Wednesday, July 23, 2014

Dot wine.

The Internet Corporation for Assigned Names and Numbers (ICANN) is a non-profit agency that coordinates the world's internet domain names.  I did not know that such an organisation even existed.  ICANN is based in Los Angeles, Ca., (Of course it is.  It wouldn't be in plain, old Bognor Regis, England would it?) and is currently overseeing an expansion of available domain names.  The most common domain names are .com , .org and .net, but ICANN has a list of 2,200 potential new offerings up for consideration.  Amongst the new suggestions are two proposed new wine-themed domain names; .wine and .vin.
Now apparently wine producers around the world have their knickers in a twist over the possibility of having to defend their brands against trademark infringements and other unscrupulous goings-on.  The Napa Valley Vintners, a non-profit trade association, recently joined six other west coast trade groups, representing some 2,000 winemakers (including 500 Napa vintners), in a concerted effort to secure the cancellation of the .wine and .vin domains.  In June ICANN rejected their appeals.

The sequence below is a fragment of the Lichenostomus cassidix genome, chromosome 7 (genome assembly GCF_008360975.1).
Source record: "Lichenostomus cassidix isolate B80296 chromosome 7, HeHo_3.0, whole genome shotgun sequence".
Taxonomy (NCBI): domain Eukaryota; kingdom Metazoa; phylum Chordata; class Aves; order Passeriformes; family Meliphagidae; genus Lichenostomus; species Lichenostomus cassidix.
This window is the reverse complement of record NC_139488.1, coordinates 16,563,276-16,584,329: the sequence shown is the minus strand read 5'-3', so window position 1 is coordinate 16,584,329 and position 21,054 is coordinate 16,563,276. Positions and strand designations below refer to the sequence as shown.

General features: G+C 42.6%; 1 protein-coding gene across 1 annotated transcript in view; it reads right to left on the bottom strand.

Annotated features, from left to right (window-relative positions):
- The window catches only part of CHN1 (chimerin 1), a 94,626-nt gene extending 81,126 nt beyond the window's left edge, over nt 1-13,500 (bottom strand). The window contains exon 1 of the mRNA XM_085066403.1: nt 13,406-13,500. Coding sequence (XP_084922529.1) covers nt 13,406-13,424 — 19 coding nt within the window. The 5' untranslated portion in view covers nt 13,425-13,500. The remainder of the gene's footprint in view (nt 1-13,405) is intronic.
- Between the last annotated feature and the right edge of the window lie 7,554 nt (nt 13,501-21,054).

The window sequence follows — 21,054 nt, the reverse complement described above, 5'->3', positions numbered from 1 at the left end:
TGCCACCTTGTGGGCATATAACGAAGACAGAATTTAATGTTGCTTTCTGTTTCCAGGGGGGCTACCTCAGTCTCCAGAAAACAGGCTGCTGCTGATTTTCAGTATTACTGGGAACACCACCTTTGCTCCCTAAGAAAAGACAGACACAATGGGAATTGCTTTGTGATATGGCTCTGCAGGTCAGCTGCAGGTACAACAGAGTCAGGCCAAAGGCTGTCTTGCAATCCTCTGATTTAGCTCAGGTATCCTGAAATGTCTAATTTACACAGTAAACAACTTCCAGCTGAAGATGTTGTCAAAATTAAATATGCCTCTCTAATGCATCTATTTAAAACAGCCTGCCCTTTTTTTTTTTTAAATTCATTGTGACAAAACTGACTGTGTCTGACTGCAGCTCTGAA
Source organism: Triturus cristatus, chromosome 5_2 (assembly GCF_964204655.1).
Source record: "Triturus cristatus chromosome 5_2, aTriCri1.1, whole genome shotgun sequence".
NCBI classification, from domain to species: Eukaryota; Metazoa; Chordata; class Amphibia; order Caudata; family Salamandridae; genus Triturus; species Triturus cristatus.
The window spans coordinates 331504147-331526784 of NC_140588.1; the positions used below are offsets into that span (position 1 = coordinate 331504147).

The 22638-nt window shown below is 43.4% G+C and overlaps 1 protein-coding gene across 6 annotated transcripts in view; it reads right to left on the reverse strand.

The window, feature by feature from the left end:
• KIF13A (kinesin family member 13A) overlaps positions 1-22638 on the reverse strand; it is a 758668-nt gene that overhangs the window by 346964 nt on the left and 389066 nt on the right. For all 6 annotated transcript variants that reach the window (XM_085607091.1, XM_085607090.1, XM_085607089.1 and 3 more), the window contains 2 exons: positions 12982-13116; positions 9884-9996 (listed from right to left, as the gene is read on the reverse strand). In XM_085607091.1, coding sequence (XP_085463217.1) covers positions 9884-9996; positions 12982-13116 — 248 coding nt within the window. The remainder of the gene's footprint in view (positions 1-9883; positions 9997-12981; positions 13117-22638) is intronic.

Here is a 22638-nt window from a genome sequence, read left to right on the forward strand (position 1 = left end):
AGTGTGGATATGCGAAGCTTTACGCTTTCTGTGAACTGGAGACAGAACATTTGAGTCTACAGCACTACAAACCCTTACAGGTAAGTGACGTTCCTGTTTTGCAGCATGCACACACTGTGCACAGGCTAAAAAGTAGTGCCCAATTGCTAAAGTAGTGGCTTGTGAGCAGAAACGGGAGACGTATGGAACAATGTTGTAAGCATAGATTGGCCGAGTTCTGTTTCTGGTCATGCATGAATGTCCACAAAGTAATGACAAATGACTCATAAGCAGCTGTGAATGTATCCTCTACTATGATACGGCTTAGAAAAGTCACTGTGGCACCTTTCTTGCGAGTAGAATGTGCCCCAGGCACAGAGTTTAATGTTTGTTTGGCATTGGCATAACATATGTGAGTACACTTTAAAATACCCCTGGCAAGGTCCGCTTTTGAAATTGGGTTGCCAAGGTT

Napa vintners already have several governmental regulations in place, as does Champagne in France, that defend their product's identities. They obviously feel they need more safeguards.
I'm in two minds about this.  On one hand, seeing as I work at a winery, I'd like to see the product I help sell protected, after all most wines are tied more specifically to a particular place of origin than any other food product.  On the other hand I believe in a free market economy, and I also feel  that a wine with a simple, California appellation designation does not  need to be protected as perhaps a wine from a specific vineyard in a designated AVA should (for example the one in which I live, Coombsville).  Consumers in all walks of life need to do their homework before they purchase anything.  Caveat emptor, I say.


Thud said...

I'm here!or was .

Vinogirl said...

Thud: Yes you were, thank you.